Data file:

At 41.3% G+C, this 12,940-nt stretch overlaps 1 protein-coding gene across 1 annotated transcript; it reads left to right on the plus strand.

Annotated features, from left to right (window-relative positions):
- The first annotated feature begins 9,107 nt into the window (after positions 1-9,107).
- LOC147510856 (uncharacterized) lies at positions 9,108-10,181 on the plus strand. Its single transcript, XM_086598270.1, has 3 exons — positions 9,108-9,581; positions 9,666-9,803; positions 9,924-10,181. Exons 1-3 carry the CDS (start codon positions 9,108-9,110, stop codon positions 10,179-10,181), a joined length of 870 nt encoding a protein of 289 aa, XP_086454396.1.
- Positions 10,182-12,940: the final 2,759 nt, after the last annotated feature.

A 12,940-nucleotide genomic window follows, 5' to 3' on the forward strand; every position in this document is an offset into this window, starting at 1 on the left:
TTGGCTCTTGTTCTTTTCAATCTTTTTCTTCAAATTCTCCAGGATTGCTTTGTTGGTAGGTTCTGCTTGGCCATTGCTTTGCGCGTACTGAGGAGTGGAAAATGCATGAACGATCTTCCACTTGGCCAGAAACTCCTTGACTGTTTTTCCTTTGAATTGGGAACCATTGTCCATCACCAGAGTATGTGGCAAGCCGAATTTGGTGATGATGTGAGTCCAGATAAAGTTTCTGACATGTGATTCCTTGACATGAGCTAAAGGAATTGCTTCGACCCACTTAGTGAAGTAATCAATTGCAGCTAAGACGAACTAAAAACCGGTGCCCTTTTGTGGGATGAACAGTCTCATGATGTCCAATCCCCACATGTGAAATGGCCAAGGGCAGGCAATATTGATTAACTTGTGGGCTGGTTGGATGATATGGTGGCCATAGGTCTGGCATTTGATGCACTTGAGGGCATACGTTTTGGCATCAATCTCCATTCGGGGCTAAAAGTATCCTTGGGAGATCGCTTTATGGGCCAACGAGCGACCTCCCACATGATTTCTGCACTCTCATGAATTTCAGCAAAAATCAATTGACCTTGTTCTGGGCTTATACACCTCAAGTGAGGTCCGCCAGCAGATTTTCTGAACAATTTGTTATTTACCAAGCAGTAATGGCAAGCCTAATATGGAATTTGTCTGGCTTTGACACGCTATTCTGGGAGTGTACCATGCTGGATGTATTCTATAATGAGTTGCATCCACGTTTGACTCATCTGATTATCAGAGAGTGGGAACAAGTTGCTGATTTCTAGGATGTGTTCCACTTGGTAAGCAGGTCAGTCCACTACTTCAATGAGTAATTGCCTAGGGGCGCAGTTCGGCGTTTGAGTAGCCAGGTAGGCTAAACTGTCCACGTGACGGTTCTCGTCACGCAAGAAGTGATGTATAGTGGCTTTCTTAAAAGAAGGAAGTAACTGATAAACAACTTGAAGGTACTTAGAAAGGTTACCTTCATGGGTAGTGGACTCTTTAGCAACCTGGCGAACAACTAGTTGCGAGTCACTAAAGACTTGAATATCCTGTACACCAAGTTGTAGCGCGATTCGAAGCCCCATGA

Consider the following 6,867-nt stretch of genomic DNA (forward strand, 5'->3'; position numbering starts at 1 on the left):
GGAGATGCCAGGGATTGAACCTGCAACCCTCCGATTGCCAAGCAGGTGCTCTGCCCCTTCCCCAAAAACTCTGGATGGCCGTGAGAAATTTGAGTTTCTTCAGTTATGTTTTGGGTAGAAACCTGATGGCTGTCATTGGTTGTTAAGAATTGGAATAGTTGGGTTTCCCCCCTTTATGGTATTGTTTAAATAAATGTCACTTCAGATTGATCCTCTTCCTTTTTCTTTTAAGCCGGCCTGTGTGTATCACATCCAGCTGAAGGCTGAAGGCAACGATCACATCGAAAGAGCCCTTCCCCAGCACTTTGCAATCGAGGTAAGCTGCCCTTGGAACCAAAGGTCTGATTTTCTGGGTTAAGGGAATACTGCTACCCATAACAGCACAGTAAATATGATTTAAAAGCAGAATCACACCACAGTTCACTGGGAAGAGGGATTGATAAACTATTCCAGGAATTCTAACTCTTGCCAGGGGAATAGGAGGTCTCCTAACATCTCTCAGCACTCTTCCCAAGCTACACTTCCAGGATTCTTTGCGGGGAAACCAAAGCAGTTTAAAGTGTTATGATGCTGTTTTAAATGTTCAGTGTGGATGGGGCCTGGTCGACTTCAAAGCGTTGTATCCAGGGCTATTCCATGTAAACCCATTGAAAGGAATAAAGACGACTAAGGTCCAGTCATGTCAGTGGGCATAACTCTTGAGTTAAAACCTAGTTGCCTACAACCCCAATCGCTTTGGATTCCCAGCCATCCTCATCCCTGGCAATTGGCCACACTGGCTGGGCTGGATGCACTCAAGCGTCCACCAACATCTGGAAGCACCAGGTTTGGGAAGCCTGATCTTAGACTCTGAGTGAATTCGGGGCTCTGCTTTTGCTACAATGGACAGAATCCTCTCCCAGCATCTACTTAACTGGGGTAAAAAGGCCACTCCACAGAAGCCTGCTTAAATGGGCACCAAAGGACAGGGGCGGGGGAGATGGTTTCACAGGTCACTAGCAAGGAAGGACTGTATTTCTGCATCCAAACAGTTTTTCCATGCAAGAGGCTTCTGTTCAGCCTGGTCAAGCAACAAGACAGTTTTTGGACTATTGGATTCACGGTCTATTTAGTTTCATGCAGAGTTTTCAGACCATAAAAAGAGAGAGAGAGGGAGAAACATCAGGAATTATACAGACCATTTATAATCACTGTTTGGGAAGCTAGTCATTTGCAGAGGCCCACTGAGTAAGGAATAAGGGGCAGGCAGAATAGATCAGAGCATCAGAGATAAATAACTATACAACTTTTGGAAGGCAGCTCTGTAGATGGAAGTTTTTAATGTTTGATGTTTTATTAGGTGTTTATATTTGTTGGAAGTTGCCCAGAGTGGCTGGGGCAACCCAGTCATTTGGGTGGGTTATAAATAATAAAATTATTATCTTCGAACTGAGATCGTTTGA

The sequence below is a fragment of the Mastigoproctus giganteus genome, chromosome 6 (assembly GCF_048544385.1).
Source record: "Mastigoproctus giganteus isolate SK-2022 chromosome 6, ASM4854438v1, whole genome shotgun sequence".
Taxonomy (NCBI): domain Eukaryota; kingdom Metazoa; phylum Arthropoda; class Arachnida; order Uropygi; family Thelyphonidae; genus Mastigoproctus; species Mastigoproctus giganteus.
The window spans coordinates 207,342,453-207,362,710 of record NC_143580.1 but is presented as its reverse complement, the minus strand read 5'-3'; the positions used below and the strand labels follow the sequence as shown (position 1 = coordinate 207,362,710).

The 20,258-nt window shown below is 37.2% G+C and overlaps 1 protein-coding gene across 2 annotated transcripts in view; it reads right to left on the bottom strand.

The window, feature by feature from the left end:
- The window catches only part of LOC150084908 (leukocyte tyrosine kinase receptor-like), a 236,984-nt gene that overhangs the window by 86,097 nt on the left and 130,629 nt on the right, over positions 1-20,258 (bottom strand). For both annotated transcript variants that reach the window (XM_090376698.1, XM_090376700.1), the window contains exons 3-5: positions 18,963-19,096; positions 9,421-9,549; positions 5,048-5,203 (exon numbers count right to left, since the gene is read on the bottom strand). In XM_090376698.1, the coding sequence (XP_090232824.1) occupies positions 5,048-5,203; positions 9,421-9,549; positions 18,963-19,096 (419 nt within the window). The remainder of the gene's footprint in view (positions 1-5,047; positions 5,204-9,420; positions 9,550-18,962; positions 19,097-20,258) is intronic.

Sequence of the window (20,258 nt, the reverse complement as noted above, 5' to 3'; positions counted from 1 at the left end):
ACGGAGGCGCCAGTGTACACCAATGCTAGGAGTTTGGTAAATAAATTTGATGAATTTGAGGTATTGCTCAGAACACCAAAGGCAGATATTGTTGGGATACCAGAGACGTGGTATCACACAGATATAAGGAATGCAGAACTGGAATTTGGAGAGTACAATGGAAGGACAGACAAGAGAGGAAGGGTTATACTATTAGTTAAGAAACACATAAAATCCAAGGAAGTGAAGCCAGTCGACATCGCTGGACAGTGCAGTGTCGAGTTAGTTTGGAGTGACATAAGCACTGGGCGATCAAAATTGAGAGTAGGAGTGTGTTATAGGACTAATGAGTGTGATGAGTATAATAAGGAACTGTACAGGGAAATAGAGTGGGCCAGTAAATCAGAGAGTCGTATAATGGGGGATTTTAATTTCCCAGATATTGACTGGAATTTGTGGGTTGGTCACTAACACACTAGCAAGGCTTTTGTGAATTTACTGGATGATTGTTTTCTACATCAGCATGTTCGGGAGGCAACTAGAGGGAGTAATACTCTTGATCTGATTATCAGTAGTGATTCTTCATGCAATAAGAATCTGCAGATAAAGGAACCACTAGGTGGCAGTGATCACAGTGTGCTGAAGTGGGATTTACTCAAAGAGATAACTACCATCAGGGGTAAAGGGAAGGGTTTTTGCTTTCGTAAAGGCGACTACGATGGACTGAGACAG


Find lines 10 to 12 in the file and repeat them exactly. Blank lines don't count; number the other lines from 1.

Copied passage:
The sequence below is a fragment of the Mastigoproctus giganteus genome, chromosome 6 (assembly GCF_048544385.1).
Source record: "Mastigoproctus giganteus isolate SK-2022 chromosome 6, ASM4854438v1, whole genome shotgun sequence".
Taxonomy (NCBI): domain Eukaryota; kingdom Metazoa; phylum Arthropoda; class Arachnida; order Uropygi; family Thelyphonidae; genus Mastigoproctus; species Mastigoproctus giganteus.